Total U.S. greenhouse gas (GHG) emissions were 7,282 million metric tons carbon dioxide equivalent (MMTCO 2e) in 2007 – an increase of 1.4% from the 2006 level, according to ‘Emissions of Greenhouse Gases in the United States 2007,’ a report released by the Energy Information Administration. Since 1990, U.S. GHG emissions have grown at an average annual rate of 0.9%.
U.S. GHG emissions per unit of gross domestic product (GDP) fell from 636 metric tons per million 2000 constant dollars of GDP (MMTCO 2e/million dollars GDP) in 2006 to 632 MMTCO 2e /million dollars GDP in 2007 – a decline of 0.6%. Since 1990, the annual average decline in GHG intensity has been 1.9%.
Total estimated U.S. GHG emissions in 2007 consisted of 6,022 million metric tons of CO2 (82.6% of total emissions); 700 MMTCO 2e of methane (9.6% of total emissions); 384 MMTCO 2e of nitrous oxide (5.3% of total emissions); and 177 MMTCO 2e of hydrofluorocarbons (HFCs), perfluorocarbons (PFCs) and sulfur hexafluoride (SF6) (2.4% of total emissions).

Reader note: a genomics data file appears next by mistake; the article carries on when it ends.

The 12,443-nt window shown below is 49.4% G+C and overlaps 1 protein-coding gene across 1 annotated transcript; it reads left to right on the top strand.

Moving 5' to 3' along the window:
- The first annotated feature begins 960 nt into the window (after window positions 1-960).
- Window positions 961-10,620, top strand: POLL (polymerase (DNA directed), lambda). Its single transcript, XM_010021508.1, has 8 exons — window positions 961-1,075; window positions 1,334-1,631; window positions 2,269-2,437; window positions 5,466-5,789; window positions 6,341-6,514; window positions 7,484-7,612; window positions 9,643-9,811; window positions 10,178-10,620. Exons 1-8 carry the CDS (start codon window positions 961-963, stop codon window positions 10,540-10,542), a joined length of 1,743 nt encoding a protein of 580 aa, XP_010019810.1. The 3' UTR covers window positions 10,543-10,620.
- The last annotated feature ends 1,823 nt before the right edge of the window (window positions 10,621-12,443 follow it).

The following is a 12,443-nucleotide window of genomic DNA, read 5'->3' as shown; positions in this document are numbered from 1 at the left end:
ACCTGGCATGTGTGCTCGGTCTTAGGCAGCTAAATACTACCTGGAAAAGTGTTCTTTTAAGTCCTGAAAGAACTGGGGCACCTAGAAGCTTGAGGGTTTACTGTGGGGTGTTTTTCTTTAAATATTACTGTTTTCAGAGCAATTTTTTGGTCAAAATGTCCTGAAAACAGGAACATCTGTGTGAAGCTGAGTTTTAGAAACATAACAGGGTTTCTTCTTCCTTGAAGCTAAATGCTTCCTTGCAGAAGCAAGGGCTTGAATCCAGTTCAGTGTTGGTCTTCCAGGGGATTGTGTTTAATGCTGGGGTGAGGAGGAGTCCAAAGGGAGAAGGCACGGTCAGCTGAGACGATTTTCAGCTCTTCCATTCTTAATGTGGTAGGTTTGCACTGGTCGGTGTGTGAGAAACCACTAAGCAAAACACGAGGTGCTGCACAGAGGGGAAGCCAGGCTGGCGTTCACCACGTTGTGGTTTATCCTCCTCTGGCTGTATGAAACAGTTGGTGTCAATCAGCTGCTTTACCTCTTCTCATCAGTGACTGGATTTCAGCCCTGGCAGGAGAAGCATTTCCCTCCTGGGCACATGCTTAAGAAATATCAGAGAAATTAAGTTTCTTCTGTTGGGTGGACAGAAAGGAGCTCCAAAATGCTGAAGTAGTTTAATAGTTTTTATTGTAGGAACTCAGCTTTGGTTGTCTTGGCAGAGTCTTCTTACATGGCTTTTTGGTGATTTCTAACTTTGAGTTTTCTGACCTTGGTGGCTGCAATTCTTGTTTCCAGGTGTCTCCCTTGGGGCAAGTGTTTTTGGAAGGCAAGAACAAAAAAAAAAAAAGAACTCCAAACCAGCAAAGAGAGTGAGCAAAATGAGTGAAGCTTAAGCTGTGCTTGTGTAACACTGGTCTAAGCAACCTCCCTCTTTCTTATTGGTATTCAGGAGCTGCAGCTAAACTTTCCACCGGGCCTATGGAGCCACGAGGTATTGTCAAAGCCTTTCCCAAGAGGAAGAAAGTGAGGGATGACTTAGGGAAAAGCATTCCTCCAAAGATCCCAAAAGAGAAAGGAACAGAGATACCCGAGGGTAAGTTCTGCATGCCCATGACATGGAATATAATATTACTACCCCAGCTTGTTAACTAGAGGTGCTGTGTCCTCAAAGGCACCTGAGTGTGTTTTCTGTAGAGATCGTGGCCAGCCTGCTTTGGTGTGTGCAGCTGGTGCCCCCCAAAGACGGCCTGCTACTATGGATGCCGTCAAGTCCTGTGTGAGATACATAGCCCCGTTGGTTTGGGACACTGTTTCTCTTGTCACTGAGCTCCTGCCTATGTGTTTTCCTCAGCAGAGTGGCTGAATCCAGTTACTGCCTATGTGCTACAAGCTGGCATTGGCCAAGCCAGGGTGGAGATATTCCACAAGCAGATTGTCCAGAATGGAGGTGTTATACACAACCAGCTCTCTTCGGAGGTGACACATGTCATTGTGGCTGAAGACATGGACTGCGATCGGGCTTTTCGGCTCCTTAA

CO2 emissions from energy consumption and industrial processes, which had risen at an average annual rate of 1.1% per year from 1990 to 2006, increased by 1.3% in 2007.
Unfavorable weather patterns – where both heating and cooling degree-days were higher in 2007 than 2006 – and an increase in the carbon intensity of electricity generation – driven by decreased availability of hydropower – both contributed to higher energy-related CO2 emissions in 2007.
Methane emissions increased by 1.9%, while nitrous oxide emissions rose by 2.2%. Emissions of HFCs, PFCs and SF6 – a group labeled collectively as high-GWP gases because of their high heat-trapping capabilities – increased by 3.3%.
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SOURCE: Energy Information Administration